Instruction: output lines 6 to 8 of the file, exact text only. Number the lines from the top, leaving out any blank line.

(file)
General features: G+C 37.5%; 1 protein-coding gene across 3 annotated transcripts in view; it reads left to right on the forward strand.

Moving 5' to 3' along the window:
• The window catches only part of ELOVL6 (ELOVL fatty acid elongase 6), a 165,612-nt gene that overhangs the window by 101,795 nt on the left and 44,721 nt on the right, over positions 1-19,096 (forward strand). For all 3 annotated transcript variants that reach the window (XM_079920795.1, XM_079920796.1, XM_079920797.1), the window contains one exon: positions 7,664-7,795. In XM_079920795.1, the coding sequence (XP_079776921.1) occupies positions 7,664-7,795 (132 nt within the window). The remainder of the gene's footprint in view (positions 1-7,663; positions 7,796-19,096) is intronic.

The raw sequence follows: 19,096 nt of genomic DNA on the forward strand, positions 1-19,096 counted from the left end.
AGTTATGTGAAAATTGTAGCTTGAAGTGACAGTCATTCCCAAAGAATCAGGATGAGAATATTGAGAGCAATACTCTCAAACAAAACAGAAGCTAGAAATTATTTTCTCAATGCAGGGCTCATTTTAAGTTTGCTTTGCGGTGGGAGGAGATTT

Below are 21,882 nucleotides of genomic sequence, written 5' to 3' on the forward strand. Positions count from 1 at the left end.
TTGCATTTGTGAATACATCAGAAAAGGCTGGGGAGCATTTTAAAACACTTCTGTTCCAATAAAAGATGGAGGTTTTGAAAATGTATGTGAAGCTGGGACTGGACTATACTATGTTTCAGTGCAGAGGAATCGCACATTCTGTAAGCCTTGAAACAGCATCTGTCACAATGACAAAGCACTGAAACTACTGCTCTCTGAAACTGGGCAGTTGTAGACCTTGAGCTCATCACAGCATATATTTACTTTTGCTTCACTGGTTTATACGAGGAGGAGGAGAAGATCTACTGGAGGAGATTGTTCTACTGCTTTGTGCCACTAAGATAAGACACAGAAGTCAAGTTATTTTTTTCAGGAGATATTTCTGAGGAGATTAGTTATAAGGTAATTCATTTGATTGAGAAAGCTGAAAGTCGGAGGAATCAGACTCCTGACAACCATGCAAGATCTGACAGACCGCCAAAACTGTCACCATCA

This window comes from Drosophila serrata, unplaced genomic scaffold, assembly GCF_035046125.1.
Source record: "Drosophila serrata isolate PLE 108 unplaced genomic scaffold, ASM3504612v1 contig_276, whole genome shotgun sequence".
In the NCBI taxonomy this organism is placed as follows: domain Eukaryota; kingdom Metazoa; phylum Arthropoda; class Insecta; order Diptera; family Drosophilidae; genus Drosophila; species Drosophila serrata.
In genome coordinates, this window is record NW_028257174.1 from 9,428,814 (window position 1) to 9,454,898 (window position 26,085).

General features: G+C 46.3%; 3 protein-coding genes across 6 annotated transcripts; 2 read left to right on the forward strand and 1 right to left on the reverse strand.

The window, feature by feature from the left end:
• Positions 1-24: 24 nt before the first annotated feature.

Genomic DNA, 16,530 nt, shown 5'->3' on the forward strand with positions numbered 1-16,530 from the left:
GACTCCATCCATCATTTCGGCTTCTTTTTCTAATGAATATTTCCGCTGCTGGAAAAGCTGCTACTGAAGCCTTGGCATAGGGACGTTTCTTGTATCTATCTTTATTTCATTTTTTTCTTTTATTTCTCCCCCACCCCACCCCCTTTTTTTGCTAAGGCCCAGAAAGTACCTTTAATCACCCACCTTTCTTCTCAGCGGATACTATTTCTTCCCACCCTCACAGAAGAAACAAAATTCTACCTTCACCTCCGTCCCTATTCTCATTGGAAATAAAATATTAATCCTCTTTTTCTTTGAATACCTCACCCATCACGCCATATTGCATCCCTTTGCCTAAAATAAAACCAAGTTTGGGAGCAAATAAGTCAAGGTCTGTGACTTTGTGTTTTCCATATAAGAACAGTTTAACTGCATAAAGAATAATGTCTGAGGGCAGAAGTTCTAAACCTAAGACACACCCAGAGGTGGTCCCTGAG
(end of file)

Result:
Below are 21,882 nucleotides of genomic sequence, written 5' to 3' on the forward strand. Positions count from 1 at the left end.
TTGCATTTGTGAATACATCAGAAAAGGCTGGGGAGCATTTTAAAACACTTCTGTTCCAATAAAAGATGGAGGTTTTGAAAATGTATGTGAAGCTGGGACTGGACTATACTATGTTTCAGTGCAGAGGAATCGCACATTCTGTAAGCCTTGAAACAGCATCTGTCACAATGACAAAGCACTGAAACTACTGCTCTCTGAAACTGGGCAGTTGTAGACCTTGAGCTCATCACAGCATATATTTACTTTTGCTTCACTGGTTTATACGAGGAGGAGGAGAAGATCTACTGGAGGAGATTGTTCTACTGCTTTGTGCCACTAAGATAAGACACAGAAGTCAAGTTATTTTTTTCAGGAGATATTTCTGAGGAGATTAGTTATAAGGTAATTCATTTGATTGAGAAAGCTGAAAGTCGGAGGAATCAGACTCCTGACAACCATGCAAGATCTGACAGACCGCCAAAACTGTCACCATCA

This window comes from Drosophila serrata, unplaced genomic scaffold, assembly GCF_035046125.1.